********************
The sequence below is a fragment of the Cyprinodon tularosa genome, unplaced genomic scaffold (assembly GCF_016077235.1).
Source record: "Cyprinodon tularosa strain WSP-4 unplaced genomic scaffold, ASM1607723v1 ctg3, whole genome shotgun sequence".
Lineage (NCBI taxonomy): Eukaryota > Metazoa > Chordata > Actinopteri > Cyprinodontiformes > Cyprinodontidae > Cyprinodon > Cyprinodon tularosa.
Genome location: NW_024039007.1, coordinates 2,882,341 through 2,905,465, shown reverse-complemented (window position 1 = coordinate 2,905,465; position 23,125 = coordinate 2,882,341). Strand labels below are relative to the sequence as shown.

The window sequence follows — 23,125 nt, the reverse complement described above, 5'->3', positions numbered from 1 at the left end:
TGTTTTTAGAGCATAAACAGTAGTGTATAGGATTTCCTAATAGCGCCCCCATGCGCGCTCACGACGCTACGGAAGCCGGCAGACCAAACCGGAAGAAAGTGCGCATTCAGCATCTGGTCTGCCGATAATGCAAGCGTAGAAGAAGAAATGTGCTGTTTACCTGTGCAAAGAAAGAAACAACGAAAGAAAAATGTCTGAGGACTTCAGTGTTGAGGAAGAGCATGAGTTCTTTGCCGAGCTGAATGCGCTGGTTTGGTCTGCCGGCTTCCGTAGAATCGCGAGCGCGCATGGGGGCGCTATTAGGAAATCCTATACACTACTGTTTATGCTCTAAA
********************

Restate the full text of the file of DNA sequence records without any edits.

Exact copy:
The sequence below is a fragment of the Cyprinodon tularosa genome, unplaced genomic scaffold (assembly GCF_016077235.1).
Source record: "Cyprinodon tularosa strain WSP-4 unplaced genomic scaffold, ASM1607723v1 ctg3, whole genome shotgun sequence".
Lineage (NCBI taxonomy): Eukaryota > Metazoa > Chordata > Actinopteri > Cyprinodontiformes > Cyprinodontidae > Cyprinodon > Cyprinodon tularosa.
Genome location: NW_024039007.1, coordinates 2,882,341 through 2,905,465, shown reverse-complemented (window position 1 = coordinate 2,905,465; position 23,125 = coordinate 2,882,341). Strand labels below are relative to the sequence as shown.

The window sequence follows — 23,125 nt, the reverse complement described above, 5'->3', positions numbered from 1 at the left end:
TGTTTTTAGAGCATAAACAGTAGTGTATAGGATTTCCTAATAGCGCCCCCATGCGCGCTCACGACGCTACGGAAGCCGGCAGACCAAACCGGAAGAAAGTGCGCATTCAGCATCTGGTCTGCCGATAATGCAAGCGTAGAAGAAGAAATGTGCTGTTTACCTGTGCAAAGAAAGAAACAACGAAAGAAAAATGTCTGAGGACTTCAGTGTTGAGGAAGAGCATGAGTTCTTTGCCGAGCTGAATGCGCTGGTTTGGTCTGCCGGCTTCCGTAGAATCGCGAGCGCGCATGGGGGCGCTATTAGGAAATCCTATACACTACTGTTTATGCTCTAAA